This is the "Do's and Dont's" section. Below are some explanations and images that show what and what not to do on basic installs and more complicated installs. Please click on an image to blow it up bigger in a new window. The "do's" on this page reflect how we do our installations
We will start out simple. When cutting the outer sheathing off to expose the cat3, cat5 or cat6 4-pair wire etc, "Do" use the string inside to peel back the sheathing so that you don't cut into the 4-pair copper wires that is inside the outer sheathing and damage it.
"Don't" cut the outer shielding and use that as your exposed wires ready for termination. Without using and pulling the string down, you risk cutting into the copper. To expose the 4-pair copper wires correctly, Cut and throw away portion of wires above where you made your first cut to get to the string.
When terminating a 8-conductor rj-45 modular plug (or any other kind of modular plug for that matter) "do" make sure that your outer sheathing or "jacket" is crimped inside of the plug. This helps Protect the copperwires from exposure to moisture, dust and damage to the plug itself.
"Don't" terminate the modular plug leaving the copper wires exposed like this. You risk damaging the copper wires that are inside and the termination may break easier inside the plug.
When terminating a jack "do" make sure that your colors are correct to the corresponding a/b wiring selections before walking away from your jack. Also, make sure your sheathing, or "jacket" is all the way up to the jack. This protects the copper wires inside and helps with the integrity of the cable by keeping all the wires inside together, making sure to maintain the twisting of the pairs inside, right onto the pin of the jack.
You can bare the wires out for voice jacks. Make sure you always maintain the twist of the wires. "Don't" ever do this for a data termination. You may run into problems with the cable passing a test, especially if you do not maintain the twisting. Never leave the dust cover off the jack when finished terminating. This secures the wires and protects them.
"Do" label your voice and data locations at both user end and I.D.F. (intermediate distribution facility, ie: your data center) end with a label machine. In this picture, we would put the label inside of the clear window for protection, depending on what the customer requests.
"Don't" use a pen or sharpie to label out your locations. This is tacky and is unprofessional. the only time you use a sharpie is when you write on your 66-block for your phone termination labels as seen below on the next image.
This image shows some 66-blocks that are terminated very nicely and are properly labeled with a small sharpie. "Do" label your 66-blocks.
If your hanging a backboard in a data center, "Don't" use only screws. The backboard will never withstand the weight of Telecommunications equipment and/or if we have an earthquake.
We "do" use "butterfly" toggle bolts and screws for a safe, effective way to install your backboard in any data center situation.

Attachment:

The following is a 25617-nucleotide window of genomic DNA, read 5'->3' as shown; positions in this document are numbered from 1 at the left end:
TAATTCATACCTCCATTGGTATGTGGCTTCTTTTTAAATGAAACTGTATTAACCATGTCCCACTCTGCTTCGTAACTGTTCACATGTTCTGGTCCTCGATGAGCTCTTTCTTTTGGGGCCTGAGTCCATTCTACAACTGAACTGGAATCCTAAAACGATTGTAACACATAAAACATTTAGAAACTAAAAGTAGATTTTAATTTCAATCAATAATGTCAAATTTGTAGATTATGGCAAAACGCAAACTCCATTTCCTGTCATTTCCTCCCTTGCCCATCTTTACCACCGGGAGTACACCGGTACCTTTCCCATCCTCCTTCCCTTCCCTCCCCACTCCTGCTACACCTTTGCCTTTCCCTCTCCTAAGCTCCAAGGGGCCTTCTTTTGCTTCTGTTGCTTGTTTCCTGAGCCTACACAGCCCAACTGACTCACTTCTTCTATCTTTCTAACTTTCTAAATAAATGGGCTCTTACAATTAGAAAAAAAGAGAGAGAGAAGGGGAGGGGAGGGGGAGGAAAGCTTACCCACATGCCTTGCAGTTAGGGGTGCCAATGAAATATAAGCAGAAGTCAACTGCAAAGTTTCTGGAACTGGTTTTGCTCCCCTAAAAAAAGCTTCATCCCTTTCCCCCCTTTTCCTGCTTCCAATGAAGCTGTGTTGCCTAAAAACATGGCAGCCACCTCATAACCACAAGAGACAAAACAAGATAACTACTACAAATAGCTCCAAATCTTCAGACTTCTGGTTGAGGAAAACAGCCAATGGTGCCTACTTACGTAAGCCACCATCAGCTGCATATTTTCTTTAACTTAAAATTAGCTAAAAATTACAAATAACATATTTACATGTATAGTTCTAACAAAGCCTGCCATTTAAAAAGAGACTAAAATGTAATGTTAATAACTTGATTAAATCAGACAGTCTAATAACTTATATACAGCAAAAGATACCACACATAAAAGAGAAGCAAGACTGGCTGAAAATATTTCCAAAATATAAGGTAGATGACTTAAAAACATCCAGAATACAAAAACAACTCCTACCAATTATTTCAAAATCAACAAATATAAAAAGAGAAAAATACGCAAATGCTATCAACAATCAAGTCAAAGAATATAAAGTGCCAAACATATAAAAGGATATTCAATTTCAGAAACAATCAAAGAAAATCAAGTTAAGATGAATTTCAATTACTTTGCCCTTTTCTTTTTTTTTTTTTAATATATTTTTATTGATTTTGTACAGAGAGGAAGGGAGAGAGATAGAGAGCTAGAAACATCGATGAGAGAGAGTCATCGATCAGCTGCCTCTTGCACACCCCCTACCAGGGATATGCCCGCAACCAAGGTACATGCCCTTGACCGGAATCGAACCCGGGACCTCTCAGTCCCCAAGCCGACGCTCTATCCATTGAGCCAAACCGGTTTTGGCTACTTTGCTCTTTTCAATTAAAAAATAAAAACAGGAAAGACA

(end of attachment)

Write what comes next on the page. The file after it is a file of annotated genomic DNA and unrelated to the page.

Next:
This is a big "no no." When running cable above the ceiling tiles or anywhere. "Don't" run cable over waterpipes, electrical conduit, or other pipes. To properly pass inspection, you must run your cable up above everything else not touching the ceiling tiles as well.
These aerial j-hooks are what you would use to properly secure most all low voltage wiring above the ceiling. This will support the cabling and should be placed every 4 to 6 feet. "Do" install these either along the wall or shoot ceiling grid wires into the ceiling to properly complete your cabling route.
When dressing your wiring into a patch panel "don't" dress it in so tight and close to the panel. Later, this will be difficult to troubleshoot should it need any.
This a very proper example image of a great way to dress in your cabling to a patch panel. Notice how the wires are spaced out. This is a definant "do" for any cabling company if they know what they are doing and it makes a job simple for troubleshooting problems with cabling on a patch panel should they arise.
This is a personal preference. We "don't" like to use white cabling for data wiring. You should always stick to a coloring scheme unless a customer request is to use different colors. We, usually, use blue for data and white or grey for Voice.
Here you can see an example that we have in our gallery section of a very basic install. We have blue for data and white for voice. Notice the simplified map of the layout of locations for this office. It's a great reference to have to know what numbers of labels are where. Especially for your company's I.T. guy.
This picture is insanity at its best. "Don't" over cable your racks in your data center. The racks need to breath and stay cool in temperature. This is where you may need some overhead Ladder rack or tray above the racks. What a mess!! Can we say wire management please???
Here is a before and after image of patch cabling between racks. On the before picture you see a messy job of patch cables. The green cables are dressed with velcro. "Do" use velcro when you can and utilize your wire management wisely.
You "don't" want this happening in your data center. Think ahead of the game before deciding to run cabling across the ground. Cabling and water do not get along. All this needed was an above ground cabling tray.
This is a rack that is in mid-construction. Notice there is plenty of room for more cabling to come into the rack through the sleeve coming through the ceiling. "Do" dress the cabling without any cablescrossing or "diving". The spaces will be filled with wire management for a completely organized rack in the end.